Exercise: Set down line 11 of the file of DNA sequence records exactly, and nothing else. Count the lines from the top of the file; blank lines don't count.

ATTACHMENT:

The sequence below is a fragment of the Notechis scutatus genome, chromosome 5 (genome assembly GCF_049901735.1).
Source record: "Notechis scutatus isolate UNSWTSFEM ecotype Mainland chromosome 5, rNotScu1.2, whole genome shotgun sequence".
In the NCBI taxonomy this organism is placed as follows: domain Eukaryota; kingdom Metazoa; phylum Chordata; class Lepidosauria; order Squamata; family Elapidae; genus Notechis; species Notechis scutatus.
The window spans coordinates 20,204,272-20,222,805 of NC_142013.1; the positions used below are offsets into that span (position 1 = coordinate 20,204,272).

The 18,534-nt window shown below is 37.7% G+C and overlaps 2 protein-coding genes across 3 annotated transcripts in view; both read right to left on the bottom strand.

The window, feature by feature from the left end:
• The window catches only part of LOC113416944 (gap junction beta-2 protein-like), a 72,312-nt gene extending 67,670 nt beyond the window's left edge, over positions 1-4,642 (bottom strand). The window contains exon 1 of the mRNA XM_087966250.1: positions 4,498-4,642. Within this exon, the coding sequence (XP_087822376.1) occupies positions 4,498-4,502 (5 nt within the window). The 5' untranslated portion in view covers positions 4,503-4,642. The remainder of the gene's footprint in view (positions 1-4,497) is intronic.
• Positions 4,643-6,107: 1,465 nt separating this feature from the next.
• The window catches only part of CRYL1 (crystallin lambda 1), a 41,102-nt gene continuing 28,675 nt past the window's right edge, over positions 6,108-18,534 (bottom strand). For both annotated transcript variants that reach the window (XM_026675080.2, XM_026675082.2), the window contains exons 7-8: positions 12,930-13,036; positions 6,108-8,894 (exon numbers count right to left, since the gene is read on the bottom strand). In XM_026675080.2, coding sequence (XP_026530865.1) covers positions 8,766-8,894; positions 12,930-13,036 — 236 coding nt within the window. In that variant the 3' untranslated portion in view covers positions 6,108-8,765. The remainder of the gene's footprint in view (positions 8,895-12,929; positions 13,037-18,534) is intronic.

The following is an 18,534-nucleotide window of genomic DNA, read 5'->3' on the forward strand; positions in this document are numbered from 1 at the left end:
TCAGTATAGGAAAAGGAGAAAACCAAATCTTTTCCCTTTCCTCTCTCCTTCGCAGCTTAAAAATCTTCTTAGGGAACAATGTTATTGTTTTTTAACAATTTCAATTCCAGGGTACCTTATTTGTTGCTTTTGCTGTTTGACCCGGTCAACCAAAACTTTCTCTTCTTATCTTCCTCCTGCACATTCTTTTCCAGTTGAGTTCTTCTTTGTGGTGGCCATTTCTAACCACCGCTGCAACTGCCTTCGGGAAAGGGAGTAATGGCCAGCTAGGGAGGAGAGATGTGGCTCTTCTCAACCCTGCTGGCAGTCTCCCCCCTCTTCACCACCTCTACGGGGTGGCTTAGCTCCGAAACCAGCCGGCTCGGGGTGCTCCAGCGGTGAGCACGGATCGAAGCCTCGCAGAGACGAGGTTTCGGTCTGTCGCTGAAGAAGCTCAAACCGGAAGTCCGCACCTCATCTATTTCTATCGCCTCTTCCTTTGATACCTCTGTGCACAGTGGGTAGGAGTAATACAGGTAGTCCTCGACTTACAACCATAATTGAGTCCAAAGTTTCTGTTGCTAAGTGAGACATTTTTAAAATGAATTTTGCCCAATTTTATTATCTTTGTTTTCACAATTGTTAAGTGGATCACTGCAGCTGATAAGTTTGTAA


TCAGTATAGGAAAAGGAGAAAACCAAATCTTTTCCCTTTCCTCTCTCCTTCGCAGCTTAAAAATCTTCTTAGGGAACAATGTTATTGTTTTTTAACAATTTCAATTCCAGGGTACCTTATTTGTTGCTTTTGCTGTTTGACCCGGTCAACCAAAACTTTCTCTTCTTATCTTCCTCCTGCACATTCTTTTCCAGTTGAGTTCTTCTTTGTGGTGGCCATTTCTAACCACCGCTGCAACTGCCTTCGGGAAAGGGAGTAATGGCCAGCTAGGGAGGAGAGATGTGGCTCTTCTCAACCCTGCTGGCAGTCTCCCCCCTCTTCACCACCTCTACGGGGTGGCTTAGCTCCGAAACCAGCCGGCTCGGGGTGCTCCAGCGGTGAGCACGGATCGAAGCCTCGCAGAGACGAGGTTTCGGTCTGTCGCTGAAGAAGCTCAAACCGGAAGTCCGCACCTCATCTATTTCTATCGCCTCTTCCTTTGATACCTCTGTGCACAGTGGGTAGGAGTAATACAGGTAGTCCTCGACTTACAACCATAATTGAGTCCAAAGTTTCTGTTGCTAAGTGAGACATTTTTAAAATGAATTTTGCCCAATTTTATTATCTTTGTTTTCACAATTGTTAAGTGGATCACTGCAGCTGATAAGTTTGTAA